The Return of Judith to Bethulia

c. 1469



(Hebrew), English Writings , Greek Hagiographa the third division of the Hebrew Bible, or Old Testament. Divided into four sections, the Ketuvim include: poetical books (Psalms, Proverbs, and Job), the Megillot, or Scrolls (Song of Solomon, Ruth, Lamentations of Jeremiah, Ecclesiastes, and Esther), prophecy (Daniel), and history (Ezra, Nehemiah, and I and II Chronicles).

Thus the Ketuvim are a miscellaneous collection of liturgical poetry, secular love poetry, wisdom literature, history, apocalyptic literature, a short story, and a romantic tale. They were composed over a long period of time—from before the Babylonian Exile in the early 6th century BC to the middle of the 2nd century BC—and were not entirely accepted as canonical until the 2nd century AD. Unlike the Torah and the Nevi'im (Prophets), which were canonized as groups, each book of the Ketuvim was canonized separately, often on the basis of its popularity.


El Greco
The Burial of the Count of Orgaz




The Bible illustrations by

Julius von Carolsfeld "Das Buch der Bucher in Bildeb"

Gustave Dore

William Blak
e "The Book of Job"



New Testament

second, later, and smaller of the two major divisions of the Christian Bible, and the portion that is canonical (authoritative) only to Christianity.

Christians see in the New Testament the fulfillment of the promise of the Old Testament. It relates and interprets the new covenant, represented in the life and death of Jesus, between God and the followers of the Christ. Like the Old Testament it contains a variety of kinds of writing. Among its 27 books are selected recollections of the life and acts and sayings of Jesus in the four Gospels; a historical narrative of the first years of the Christian Church in Acts of the Apostles; Epistles or letters of advice, instruction, admonition, and exhortation to local groups of Christians—14 attributed to Paul, one (Hebrews) probably in error, and seven by three other authors; and an apocalyptic description of the intervention of God in history, the Book of Revelation.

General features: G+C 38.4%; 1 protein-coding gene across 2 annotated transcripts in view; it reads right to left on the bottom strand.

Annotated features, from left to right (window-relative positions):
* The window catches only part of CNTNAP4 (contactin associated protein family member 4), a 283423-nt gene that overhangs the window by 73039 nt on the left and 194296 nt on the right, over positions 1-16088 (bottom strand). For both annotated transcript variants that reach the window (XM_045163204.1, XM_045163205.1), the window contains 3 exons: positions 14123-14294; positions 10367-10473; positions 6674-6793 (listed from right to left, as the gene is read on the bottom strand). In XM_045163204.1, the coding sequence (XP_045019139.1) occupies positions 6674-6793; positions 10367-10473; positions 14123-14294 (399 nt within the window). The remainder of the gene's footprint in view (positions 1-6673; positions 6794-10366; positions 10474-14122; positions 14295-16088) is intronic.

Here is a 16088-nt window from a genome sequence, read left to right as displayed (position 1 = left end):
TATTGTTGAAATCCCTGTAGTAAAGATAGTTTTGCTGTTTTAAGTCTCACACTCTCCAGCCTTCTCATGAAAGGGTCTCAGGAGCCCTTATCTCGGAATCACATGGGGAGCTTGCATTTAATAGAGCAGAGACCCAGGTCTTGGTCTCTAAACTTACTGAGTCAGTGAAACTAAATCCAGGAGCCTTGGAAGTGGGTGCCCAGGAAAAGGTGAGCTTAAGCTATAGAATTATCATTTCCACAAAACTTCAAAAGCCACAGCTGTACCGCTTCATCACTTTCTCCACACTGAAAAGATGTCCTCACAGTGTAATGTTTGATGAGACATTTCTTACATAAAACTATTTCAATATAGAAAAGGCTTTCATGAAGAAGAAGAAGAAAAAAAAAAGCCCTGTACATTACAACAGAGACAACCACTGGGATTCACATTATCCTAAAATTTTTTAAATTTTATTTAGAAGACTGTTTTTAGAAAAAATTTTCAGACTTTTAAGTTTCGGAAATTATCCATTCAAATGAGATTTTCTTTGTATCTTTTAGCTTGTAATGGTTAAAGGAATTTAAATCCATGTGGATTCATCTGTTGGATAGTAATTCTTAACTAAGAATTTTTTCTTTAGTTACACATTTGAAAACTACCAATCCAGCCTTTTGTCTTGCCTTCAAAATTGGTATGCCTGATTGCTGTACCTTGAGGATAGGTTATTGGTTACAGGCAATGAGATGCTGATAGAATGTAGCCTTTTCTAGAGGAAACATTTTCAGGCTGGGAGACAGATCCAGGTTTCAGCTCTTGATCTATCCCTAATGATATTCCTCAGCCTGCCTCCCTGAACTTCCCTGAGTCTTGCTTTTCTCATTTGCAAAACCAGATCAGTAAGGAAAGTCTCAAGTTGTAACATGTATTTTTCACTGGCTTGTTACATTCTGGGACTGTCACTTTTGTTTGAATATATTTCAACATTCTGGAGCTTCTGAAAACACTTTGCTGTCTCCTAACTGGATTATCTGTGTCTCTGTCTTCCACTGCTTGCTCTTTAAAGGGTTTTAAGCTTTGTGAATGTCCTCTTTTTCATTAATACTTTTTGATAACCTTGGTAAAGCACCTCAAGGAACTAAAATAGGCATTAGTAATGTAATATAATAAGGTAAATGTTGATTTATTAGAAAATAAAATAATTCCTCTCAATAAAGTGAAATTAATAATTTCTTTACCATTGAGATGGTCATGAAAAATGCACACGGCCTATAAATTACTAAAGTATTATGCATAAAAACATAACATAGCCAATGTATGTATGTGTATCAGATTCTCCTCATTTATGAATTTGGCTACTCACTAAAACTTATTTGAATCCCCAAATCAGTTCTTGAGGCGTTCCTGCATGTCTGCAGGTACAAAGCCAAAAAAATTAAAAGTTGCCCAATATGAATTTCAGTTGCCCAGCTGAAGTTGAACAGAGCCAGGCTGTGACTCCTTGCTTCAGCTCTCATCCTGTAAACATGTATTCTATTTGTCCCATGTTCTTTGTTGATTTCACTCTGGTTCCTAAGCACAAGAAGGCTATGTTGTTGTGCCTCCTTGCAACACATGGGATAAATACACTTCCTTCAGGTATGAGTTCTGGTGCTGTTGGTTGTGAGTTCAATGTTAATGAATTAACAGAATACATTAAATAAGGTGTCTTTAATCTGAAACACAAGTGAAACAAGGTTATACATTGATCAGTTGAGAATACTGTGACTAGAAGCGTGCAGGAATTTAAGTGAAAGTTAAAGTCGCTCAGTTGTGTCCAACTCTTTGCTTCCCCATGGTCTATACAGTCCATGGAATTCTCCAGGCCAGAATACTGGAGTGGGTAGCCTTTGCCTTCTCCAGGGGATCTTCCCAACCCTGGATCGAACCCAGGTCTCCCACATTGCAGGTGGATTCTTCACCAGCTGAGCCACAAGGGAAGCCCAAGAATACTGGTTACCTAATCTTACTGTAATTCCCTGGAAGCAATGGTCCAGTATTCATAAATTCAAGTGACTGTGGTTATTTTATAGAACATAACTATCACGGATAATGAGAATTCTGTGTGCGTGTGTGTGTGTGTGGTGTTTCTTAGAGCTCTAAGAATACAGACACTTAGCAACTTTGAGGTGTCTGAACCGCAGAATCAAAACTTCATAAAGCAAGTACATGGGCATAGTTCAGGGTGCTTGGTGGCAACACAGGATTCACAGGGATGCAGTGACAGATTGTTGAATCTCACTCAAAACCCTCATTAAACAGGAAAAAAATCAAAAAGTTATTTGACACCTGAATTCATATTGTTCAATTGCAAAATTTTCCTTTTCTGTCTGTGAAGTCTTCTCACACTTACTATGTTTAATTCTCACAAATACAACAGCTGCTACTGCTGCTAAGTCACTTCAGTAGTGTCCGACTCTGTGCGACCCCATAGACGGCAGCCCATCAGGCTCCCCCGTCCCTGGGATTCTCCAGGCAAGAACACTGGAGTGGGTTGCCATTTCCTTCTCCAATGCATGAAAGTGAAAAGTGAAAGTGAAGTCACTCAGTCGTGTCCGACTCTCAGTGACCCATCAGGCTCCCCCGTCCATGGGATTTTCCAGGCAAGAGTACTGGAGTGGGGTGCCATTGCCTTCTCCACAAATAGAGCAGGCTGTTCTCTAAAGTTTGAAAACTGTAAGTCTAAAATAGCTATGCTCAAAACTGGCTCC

The books are not arranged chronologically in the New Testament. The Epistles of Paul, for example, which address the immediate problems of local churches shortly after Christ's death, are considered to be the earliest texts. The books are instead arranged in a more logical narrative order, the Gospels telling the life of Jesus and his teachings; the Acts detailing the work of Christ's followers in propagating the Christian faith; the Epistles teaching the meaning and implications of the faith; and Revelation prophesying future events and the culmination of the divine purpose.

The setting of the New Testament within the Christian community is one factor that makes a biography of Jesus or a history of the 1st-century church difficult or impossible. The books of the New Testament were composed not in order to satisfy historical curiosity about the events they recount but to bear witness to a faith in the action of God through these events. A history of the New Testament is made difficult by the relatively short time span covered by its books when compared with the millennium and more of history described by the Old Testament. There is less historical information in the New Testament than in the Old, and many historical facts about the church in the 1st century therefore must be arrived at by inference from statements in one of the Gospels or Epistles.


Saint John Takes the Book from the Seventh Angel 

Book of Revelation

also called Book of Revelation , or Apocalypse of John last book of the New Testament. It is the only book of the New Testament classified as apocalyptic literature rather than didactic or historical, indicating thereby its extensive use of visions, symbols, and allegory, especially in connection with future events. Revelation to John appears to be a collection of separate units composed by unknown authors who lived during the last quarter of the 1st century, though it purports to have been written by John, “the beloved disciple” of Jesus, at Patmos, in the Aegean Sea.